I received one question this week in the mailbag, and it was a doozy, so this entire post is dedicated to it. As always, email me if you have any questions, and I’ll be sure to address each one.
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BrooklynVic asks: Why did the Rangers keep Dan Girardi over Anton Stralman? How could our valuation of Stralman been so undervalued considering how he is playing now?
BV, this is a loaded question, to which we can break it down into several parts. Addressing the first part is the easy part: Keeping Girardi over Stralman had a lot to do with perceived value versus market value, and the writing was on the wall when Stralman rejected the Rangers offer of three years, $9 million. The Rangers valued him at $4 million, which is what Larry Brooks reported. That was $500,000 less than what he got from Tampa Bay over five years. The Rangers didn’t want to go that long or that high.
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Can the Rangers rely on Dan Girardi? Photo: McIsaac/Getty
With a few exceptions the Rangers have been abysmal in their own end for almost the entire season. Whether it’s been the disruptions to the line up caused by the myriad of injuries or ‘a lack of desperation’ (says Rick Nash) or execution on any particular game night, it doesn’t matter. The Rangers have not been good enough.
The Rangers play a bad Flyers team Wednesday night. However they play a team that is loaded with offensive talent and given the Rangers’ struggles in their own end it is a game the Rangers could easily lose – particularly in their current state.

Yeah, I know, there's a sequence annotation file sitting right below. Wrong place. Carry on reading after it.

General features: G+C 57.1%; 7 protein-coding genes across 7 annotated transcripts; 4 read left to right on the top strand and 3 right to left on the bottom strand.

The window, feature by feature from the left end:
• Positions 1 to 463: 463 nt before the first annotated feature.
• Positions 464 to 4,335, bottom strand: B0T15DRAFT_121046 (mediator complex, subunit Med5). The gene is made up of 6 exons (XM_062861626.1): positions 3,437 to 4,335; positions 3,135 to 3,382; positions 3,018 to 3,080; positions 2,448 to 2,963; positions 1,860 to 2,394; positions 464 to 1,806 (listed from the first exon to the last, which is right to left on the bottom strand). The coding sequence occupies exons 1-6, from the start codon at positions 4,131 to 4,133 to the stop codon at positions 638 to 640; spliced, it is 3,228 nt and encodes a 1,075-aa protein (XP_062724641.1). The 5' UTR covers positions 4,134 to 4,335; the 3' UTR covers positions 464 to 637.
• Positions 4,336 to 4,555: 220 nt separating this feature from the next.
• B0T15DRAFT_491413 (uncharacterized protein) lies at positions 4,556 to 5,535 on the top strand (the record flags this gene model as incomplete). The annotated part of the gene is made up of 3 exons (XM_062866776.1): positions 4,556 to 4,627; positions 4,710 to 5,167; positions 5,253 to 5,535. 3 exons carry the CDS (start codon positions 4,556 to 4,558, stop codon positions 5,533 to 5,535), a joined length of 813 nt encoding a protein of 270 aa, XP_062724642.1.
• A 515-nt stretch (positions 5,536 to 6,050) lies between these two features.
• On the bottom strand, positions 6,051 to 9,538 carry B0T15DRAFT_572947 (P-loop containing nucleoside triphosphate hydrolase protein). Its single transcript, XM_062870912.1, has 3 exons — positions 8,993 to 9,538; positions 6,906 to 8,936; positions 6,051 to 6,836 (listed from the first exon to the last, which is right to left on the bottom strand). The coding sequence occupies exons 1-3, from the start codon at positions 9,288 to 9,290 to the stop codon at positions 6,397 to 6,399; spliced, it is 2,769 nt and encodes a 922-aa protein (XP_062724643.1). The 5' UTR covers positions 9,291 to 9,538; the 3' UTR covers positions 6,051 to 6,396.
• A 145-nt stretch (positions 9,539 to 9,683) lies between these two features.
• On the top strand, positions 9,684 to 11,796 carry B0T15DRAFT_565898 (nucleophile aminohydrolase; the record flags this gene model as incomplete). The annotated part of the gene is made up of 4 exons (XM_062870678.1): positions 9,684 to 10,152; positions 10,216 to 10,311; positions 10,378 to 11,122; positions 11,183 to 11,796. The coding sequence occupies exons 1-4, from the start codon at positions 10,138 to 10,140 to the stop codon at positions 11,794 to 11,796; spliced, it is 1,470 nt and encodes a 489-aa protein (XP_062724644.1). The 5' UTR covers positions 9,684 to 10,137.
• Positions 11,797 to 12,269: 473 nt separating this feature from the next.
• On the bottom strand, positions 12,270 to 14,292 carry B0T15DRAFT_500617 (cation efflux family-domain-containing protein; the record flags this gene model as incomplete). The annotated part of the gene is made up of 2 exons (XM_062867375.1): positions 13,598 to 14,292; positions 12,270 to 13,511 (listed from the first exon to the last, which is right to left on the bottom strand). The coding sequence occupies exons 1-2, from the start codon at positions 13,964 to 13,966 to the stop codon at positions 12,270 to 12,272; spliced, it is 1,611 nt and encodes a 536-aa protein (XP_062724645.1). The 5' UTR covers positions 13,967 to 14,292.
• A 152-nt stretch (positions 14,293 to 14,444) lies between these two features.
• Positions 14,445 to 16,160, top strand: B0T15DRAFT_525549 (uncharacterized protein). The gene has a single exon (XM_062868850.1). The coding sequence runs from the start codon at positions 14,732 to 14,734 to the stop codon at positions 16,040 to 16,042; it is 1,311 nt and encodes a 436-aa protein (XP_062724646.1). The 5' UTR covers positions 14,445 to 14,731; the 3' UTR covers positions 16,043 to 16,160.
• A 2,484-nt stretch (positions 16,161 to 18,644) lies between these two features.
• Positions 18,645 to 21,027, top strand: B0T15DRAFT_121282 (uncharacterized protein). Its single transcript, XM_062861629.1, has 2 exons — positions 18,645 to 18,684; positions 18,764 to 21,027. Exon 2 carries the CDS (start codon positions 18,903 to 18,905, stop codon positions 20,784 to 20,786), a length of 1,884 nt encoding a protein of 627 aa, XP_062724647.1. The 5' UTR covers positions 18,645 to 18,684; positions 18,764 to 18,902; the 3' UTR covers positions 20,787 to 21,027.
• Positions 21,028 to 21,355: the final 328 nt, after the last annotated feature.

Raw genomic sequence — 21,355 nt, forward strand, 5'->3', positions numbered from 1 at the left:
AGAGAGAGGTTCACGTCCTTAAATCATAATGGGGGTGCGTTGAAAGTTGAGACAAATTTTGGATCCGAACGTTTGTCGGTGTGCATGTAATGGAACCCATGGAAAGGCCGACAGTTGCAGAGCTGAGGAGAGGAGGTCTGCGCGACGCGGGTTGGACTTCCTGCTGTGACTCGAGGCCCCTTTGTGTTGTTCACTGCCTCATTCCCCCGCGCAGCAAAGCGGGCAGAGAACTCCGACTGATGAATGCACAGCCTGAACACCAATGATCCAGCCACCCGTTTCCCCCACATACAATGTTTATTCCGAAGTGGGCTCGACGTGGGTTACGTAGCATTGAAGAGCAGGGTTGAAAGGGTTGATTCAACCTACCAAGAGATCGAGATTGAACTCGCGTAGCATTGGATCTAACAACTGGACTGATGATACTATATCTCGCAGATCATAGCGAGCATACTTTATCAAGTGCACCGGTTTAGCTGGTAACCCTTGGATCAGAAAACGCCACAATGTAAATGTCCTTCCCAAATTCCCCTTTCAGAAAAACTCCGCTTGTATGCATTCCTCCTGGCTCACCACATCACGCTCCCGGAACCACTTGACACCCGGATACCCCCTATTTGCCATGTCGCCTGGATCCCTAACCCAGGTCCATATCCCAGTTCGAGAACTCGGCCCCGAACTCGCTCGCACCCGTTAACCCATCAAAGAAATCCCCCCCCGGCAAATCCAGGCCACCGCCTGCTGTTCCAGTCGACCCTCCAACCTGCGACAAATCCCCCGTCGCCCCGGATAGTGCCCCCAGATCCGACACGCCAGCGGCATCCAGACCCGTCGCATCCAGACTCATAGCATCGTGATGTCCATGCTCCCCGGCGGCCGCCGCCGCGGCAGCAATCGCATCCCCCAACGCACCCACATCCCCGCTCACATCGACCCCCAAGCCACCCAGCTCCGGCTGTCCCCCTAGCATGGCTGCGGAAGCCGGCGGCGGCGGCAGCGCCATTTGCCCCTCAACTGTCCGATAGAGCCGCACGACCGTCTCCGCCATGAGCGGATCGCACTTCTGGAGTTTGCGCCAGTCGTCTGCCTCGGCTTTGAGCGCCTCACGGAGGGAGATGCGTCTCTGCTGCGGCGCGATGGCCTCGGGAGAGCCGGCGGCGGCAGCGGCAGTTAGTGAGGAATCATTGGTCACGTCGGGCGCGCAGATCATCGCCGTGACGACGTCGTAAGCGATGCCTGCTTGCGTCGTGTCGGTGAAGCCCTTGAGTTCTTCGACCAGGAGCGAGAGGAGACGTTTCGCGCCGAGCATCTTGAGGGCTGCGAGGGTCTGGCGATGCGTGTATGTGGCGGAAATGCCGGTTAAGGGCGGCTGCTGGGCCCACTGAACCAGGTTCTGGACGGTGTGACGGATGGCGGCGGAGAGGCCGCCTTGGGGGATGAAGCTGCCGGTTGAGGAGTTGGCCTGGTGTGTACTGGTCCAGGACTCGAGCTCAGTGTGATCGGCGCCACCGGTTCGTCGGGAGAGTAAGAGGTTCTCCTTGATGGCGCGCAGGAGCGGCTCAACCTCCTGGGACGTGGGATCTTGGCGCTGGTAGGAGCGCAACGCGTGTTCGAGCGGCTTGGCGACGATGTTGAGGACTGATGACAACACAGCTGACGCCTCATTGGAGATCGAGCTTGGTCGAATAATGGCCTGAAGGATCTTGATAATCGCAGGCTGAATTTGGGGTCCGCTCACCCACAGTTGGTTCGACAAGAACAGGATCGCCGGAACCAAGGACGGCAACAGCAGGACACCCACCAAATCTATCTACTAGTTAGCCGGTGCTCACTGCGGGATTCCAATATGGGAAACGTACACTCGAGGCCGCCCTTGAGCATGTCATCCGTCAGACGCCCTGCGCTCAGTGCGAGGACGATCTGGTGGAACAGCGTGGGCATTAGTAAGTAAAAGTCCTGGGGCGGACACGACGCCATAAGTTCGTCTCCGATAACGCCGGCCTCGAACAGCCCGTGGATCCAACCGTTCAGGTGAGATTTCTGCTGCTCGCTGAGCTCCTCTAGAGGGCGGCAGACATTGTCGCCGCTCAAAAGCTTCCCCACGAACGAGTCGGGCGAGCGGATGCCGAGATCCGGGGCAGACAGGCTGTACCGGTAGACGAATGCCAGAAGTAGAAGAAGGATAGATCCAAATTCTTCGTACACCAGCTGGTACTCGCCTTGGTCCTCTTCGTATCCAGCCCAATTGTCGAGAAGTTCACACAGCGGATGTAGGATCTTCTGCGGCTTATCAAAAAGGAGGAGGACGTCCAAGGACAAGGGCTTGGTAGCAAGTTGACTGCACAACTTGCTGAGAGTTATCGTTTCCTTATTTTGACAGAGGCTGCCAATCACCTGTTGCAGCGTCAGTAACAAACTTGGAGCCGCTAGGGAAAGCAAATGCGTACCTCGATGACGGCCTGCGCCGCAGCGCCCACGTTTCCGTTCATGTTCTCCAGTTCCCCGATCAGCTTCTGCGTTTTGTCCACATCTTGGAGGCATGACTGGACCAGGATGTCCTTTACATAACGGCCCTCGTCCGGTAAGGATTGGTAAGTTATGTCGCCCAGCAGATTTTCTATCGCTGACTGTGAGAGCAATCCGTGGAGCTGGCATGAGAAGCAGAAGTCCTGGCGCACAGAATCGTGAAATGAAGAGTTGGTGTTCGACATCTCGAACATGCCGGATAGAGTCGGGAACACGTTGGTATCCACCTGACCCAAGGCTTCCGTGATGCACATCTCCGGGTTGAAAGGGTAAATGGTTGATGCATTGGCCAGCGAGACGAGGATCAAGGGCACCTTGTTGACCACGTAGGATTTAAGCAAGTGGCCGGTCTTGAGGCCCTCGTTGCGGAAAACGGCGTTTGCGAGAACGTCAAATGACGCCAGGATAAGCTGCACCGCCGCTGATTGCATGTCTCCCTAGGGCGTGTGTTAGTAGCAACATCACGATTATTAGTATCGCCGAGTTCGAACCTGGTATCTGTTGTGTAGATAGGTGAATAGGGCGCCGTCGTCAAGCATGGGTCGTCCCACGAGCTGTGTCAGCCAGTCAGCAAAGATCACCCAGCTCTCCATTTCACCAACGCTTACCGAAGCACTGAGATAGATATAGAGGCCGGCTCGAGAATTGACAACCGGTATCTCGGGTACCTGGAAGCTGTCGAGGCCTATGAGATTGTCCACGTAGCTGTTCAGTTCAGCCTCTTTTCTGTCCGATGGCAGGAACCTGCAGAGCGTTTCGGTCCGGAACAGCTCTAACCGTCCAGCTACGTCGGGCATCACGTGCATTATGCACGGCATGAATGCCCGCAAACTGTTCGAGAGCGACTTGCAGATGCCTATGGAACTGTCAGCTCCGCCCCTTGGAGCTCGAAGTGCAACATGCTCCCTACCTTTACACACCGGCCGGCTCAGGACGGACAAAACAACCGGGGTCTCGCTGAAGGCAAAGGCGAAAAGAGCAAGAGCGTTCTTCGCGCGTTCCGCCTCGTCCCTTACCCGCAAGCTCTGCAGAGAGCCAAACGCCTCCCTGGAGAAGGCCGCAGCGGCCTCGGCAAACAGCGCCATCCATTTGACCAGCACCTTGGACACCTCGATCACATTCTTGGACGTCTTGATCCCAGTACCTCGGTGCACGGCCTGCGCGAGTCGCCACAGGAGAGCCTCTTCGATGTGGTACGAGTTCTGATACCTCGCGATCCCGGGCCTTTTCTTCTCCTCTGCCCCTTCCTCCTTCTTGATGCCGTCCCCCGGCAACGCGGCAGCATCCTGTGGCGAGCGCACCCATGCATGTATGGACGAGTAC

Consider the Rangers most senior blueliners for a moment. Dan Girardi is being paid like an elite defenseman. Marc Staal is expecting to be paid like an elite defenseman. Ryan McDonagh and Dan Boyle are being paid handsomely and even Kevin Klein is being paid better than most. Yet the Rangers defense has been appalling.
It’s unfair to expect miracles from a Matt Hunwick or Mike Kostka. Even less can be reasonably expected of Conor Allen and Dylan McIlrath. However, a significant portion of the blame needs to lie at the feet of Girardi and Staal. Their play causes significant concern moving forward.
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Through the first seven games of the season, the Rangers have tread water with a 4-3 record. Considering the injuries to Derek Stepan and Dan Boyle, that’s what most had hoped for. These are two significant injuries that compound the issue of significant roster turnover from last year. Those that have been with the club for a while need to be the anchors that hold the ship steady, and right now, the top three of Ryan McDonagh, Dan Girardi, and Marc Staal have been underwhelming.
The three of them combined have just five assists for the season. Defensive scoring is critical for successful teams, and while I don’t expect this to be an on-going problem throughout the year, it has been a problem nonetheless. While offense is an issue, the more alarming issue is the defensive meltdowns that led to three straight losses where the team allowed 17 goals. Evan Sporer at Blueshirt Banter wrote a good piece about shot quality, and how the Rangers defense was allowing quality shots. I’m not going to re-hash it here, but you should check it out, it’s a brilliant post.
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After last night’s game, both Dan Girardi and Kevin Klein were both in need of stitches. Girardi took a shot off the ankle that needed to be stitched up, and Klein took a puck to the chin. Klein returned to the ice today for practice, while Girardi did not. Girardi is day-to-day, and there’s a chance he could miss tomorrow’s game against the New Jersey Devils. However, Girardi is made from robot parts, so I expect him to play.